In the Northern Forest, you’ll find world-class recreation set amongst deep woods and bird-filled wetlands. But these lands are at risk. The Wilderness Society is working to protect the Northern Forest from threats like climate change and development.
The Northern Forest is a land where sugar maples thrive, moose and lynx roam, spruce-fir forests teem with migratory songbirds and humans continue to enjoy age-old connections to the land. Generations of local communities have enjoyed the economic, recreational and health benefits the Northern Forest provides. At Wilderness, we're working to keep it that way.
The Northern Forest is home to thousands of people that care about wild places, and millions more that visit each year. Here are some of their stories.
With forests crawling with deer, moose, black bear and other wildlife, the Northern Forest is a wildlife watcher’s dream come true. Throw in world class hiking, camping and fishing and you’ve got one of the most popular wild places in America.
The Northern Forest stretches from the tip of northern Maine to the Adirondacks in New York. Within the heart of the Northern Forest landscape we work to protect several sensitive wildlands.
In addition to our focus areas, we also work to protect other areas of New England, as well as identify ways for our wild places to cope with climate change.
We work with numerous partners to build political and public awareness of the Northern Forest. Help us continue to protect this special area for future generations.
Learn more about issues affecting the places we work to protect with our Notes from the Field.
Add your voice to important wilderness causes and take action to stop threats to our wildlands by joining our community of wilderness activists.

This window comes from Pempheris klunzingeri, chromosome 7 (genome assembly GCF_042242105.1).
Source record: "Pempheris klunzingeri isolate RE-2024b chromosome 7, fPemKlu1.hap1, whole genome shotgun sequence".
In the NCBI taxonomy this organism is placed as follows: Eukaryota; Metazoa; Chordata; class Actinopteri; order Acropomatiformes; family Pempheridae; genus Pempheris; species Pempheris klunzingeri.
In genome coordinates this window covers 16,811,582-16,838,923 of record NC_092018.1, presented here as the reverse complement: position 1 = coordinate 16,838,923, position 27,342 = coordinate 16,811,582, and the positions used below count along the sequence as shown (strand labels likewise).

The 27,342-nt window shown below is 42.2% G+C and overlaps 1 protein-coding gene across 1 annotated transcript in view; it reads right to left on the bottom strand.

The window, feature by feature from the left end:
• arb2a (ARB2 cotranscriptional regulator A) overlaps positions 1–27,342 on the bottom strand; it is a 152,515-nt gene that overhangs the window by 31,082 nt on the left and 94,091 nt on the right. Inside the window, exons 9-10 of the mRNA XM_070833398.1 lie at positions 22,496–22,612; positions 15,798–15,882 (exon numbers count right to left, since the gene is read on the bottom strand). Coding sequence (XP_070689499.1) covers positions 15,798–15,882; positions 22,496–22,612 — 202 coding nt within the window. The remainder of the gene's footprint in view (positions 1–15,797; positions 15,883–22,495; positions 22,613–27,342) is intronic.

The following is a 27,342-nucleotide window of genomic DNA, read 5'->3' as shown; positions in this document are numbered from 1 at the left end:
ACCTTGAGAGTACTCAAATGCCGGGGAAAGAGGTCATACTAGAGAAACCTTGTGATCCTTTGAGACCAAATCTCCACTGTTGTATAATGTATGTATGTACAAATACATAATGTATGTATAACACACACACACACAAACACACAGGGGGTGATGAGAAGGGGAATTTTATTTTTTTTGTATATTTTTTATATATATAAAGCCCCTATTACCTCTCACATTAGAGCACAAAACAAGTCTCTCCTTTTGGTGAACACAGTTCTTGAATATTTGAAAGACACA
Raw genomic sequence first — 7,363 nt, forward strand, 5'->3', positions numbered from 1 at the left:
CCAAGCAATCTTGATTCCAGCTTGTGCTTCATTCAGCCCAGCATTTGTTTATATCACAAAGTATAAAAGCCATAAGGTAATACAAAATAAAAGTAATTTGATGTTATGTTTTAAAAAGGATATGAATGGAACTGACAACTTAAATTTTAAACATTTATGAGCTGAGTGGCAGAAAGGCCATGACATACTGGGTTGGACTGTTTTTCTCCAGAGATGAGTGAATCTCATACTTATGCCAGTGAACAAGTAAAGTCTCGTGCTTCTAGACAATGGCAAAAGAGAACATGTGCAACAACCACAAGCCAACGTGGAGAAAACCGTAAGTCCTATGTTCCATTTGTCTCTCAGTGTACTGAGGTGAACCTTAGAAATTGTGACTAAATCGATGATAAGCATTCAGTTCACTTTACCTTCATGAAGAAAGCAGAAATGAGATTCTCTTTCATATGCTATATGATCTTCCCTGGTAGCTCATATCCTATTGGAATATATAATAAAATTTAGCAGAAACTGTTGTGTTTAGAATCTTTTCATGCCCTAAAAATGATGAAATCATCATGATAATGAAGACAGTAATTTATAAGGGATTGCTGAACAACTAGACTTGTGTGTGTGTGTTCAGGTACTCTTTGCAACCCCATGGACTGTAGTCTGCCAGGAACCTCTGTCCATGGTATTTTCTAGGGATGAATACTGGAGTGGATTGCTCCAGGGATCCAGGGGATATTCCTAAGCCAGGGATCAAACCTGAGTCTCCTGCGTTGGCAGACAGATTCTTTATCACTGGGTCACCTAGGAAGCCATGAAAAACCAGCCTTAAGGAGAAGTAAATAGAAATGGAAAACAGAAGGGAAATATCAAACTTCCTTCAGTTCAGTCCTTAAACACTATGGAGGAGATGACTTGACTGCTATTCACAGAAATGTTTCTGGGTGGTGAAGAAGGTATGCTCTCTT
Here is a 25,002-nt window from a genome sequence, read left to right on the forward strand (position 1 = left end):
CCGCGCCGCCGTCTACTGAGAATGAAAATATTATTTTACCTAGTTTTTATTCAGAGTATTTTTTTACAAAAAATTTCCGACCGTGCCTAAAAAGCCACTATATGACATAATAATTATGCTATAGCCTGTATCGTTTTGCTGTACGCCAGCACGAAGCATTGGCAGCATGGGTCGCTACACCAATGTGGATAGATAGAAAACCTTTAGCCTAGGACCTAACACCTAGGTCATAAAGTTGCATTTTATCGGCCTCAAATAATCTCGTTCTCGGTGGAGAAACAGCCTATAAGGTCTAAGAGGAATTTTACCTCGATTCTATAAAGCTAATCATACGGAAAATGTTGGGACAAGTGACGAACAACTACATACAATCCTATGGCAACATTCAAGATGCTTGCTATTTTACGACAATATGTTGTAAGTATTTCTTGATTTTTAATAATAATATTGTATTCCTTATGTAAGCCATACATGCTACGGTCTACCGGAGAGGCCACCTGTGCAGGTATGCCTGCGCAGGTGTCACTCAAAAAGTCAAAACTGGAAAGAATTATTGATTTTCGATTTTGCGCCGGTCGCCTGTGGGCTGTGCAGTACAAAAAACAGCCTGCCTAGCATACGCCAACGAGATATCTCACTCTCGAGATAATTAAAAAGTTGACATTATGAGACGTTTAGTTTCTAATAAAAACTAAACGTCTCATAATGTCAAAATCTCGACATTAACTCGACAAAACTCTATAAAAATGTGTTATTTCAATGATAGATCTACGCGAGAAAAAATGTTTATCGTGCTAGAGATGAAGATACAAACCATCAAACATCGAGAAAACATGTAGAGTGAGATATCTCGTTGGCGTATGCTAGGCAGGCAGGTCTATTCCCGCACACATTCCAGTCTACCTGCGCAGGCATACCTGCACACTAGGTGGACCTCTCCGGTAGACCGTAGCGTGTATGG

Find fact sheets, reports and other resources related to wilderness policy and conservation.
- Monday, February 12, 2018
Today, the Interior Department's Bureau of Land Management announced a new methane waste rule to replace its own regulations that went into effect only about one year ago. The new rule eliminates important environmental and public health protections established under the 2016 rule and will result in increased natural gas waste and reduced taxpayer revenue.
The following statement is from Jamie Williams, president of The Wilderness Society:
- Monday, February 12, 2018
President Trump’s infrastructure and budget proposals are essentially Valentine’s gifts to oil, gas, coal and other extractive interests.
The plans would increase fossil fuel development on public lands, weaken environmental safeguards, drain funds from conservation programs and even allow selling off public lands to pay for infrastructure.
Jamie Williams, President of The Wilderness Society, said:
- Friday, February 9, 2018
Public lands and environmental protections would be steamrolled under President Trump’s proposed infrastructure plan according to The Wilderness Society’s review of leaked White House documents. His proposed fiscal year 2019 budget would likely further hobble budgets of federal land management agencies and choke vital programs like the Land and Water Conservation Fund. Both are expected to be released on February 12.
Drew McConville, Senior Managing Director at The Wilderness Society, said: